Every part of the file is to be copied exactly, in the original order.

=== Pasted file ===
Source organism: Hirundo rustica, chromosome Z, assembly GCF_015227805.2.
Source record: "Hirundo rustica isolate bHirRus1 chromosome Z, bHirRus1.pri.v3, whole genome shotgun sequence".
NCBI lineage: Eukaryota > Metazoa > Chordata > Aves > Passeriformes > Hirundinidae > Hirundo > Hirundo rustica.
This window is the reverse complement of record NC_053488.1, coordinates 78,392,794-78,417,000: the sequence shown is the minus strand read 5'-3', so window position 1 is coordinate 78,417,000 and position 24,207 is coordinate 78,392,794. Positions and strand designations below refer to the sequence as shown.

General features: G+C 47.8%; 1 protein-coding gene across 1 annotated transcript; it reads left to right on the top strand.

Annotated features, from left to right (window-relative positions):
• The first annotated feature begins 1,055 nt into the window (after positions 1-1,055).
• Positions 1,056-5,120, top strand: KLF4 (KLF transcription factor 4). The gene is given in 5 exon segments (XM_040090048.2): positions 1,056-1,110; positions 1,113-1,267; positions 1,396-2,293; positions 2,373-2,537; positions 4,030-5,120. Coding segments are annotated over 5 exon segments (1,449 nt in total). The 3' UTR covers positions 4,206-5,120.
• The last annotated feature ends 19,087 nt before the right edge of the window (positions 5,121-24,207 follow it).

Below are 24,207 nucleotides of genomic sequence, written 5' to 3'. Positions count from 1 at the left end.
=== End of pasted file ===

Source organism: Hirundo rustica, chromosome Z, assembly GCF_015227805.2.
Source record: "Hirundo rustica isolate bHirRus1 chromosome Z, bHirRus1.pri.v3, whole genome shotgun sequence".
NCBI lineage: Eukaryota > Metazoa > Chordata > Aves > Passeriformes > Hirundinidae > Hirundo > Hirundo rustica.
This window is the reverse complement of record NC_053488.1, coordinates 78,392,794-78,417,000: the sequence shown is the minus strand read 5'-3', so window position 1 is coordinate 78,417,000 and position 24,207 is coordinate 78,392,794. Positions and strand designations below refer to the sequence as shown.

General features: G+C 47.8%; 1 protein-coding gene across 1 annotated transcript; it reads left to right on the top strand.

Annotated features, from left to right (window-relative positions):
• The first annotated feature begins 1,055 nt into the window (after positions 1-1,055).
• Positions 1,056-5,120, top strand: KLF4 (KLF transcription factor 4). The gene is given in 5 exon segments (XM_040090048.2): positions 1,056-1,110; positions 1,113-1,267; positions 1,396-2,293; positions 2,373-2,537; positions 4,030-5,120. Coding segments are annotated over 5 exon segments (1,449 nt in total). The 3' UTR covers positions 4,206-5,120.
• The last annotated feature ends 19,087 nt before the right edge of the window (positions 5,121-24,207 follow it).

Below are 24,207 nucleotides of genomic sequence, written 5' to 3'. Positions count from 1 at the left end.